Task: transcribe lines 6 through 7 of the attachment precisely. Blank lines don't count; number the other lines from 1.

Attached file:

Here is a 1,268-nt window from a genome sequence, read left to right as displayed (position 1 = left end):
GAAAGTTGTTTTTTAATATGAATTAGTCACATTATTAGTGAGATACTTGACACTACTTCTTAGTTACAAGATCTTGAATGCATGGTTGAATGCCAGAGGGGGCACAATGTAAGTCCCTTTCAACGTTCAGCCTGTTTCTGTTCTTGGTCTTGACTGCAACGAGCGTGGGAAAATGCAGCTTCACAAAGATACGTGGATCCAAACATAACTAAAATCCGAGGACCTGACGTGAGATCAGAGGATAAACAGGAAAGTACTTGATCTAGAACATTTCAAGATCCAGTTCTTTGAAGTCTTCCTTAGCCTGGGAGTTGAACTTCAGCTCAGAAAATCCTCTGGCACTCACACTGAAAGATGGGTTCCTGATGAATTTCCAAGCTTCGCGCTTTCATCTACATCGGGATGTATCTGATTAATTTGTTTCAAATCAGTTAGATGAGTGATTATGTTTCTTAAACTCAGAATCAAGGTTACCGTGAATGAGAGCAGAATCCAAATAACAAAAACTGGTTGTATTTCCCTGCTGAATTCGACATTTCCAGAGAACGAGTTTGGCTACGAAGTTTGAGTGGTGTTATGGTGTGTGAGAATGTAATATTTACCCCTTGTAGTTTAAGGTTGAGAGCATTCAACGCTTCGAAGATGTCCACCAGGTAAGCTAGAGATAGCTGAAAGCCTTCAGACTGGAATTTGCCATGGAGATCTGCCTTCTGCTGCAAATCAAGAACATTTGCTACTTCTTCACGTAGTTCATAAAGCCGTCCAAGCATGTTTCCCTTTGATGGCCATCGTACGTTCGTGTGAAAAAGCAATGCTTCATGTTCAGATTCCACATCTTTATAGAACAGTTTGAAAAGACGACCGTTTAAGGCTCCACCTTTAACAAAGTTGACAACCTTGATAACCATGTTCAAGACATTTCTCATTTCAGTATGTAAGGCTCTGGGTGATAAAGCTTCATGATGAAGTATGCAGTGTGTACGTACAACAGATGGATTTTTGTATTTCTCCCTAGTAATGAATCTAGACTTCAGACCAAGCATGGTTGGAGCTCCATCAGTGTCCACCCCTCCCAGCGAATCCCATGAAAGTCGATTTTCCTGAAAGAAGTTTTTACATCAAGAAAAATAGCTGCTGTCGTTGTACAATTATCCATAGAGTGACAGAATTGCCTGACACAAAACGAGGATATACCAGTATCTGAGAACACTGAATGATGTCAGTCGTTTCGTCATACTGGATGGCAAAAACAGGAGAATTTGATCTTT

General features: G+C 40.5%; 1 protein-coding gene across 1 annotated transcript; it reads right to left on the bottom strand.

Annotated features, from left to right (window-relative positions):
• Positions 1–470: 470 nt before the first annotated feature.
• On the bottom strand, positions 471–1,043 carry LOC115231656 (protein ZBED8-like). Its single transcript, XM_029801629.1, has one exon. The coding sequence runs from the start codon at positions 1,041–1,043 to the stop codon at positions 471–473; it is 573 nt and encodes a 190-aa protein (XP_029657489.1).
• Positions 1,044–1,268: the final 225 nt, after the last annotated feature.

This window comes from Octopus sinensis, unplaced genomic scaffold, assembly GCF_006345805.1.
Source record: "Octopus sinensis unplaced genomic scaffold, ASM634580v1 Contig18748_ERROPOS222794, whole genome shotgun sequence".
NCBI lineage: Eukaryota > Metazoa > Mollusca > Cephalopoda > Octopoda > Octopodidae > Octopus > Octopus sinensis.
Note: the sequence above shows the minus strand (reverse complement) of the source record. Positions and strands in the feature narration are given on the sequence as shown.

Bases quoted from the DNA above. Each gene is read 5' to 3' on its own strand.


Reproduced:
• On the bottom strand, positions 471–1,043 carry LOC115231656 (protein ZBED8-like). Its single transcript, XM_029801629.1, has one exon. The coding sequence runs from the start codon at positions 1,041–1,043 to the stop codon at positions 471–473; it is 573 nt and encodes a 190-aa protein (XP_029657489.1).
• Positions 1,044–1,268: the final 225 nt, after the last annotated feature.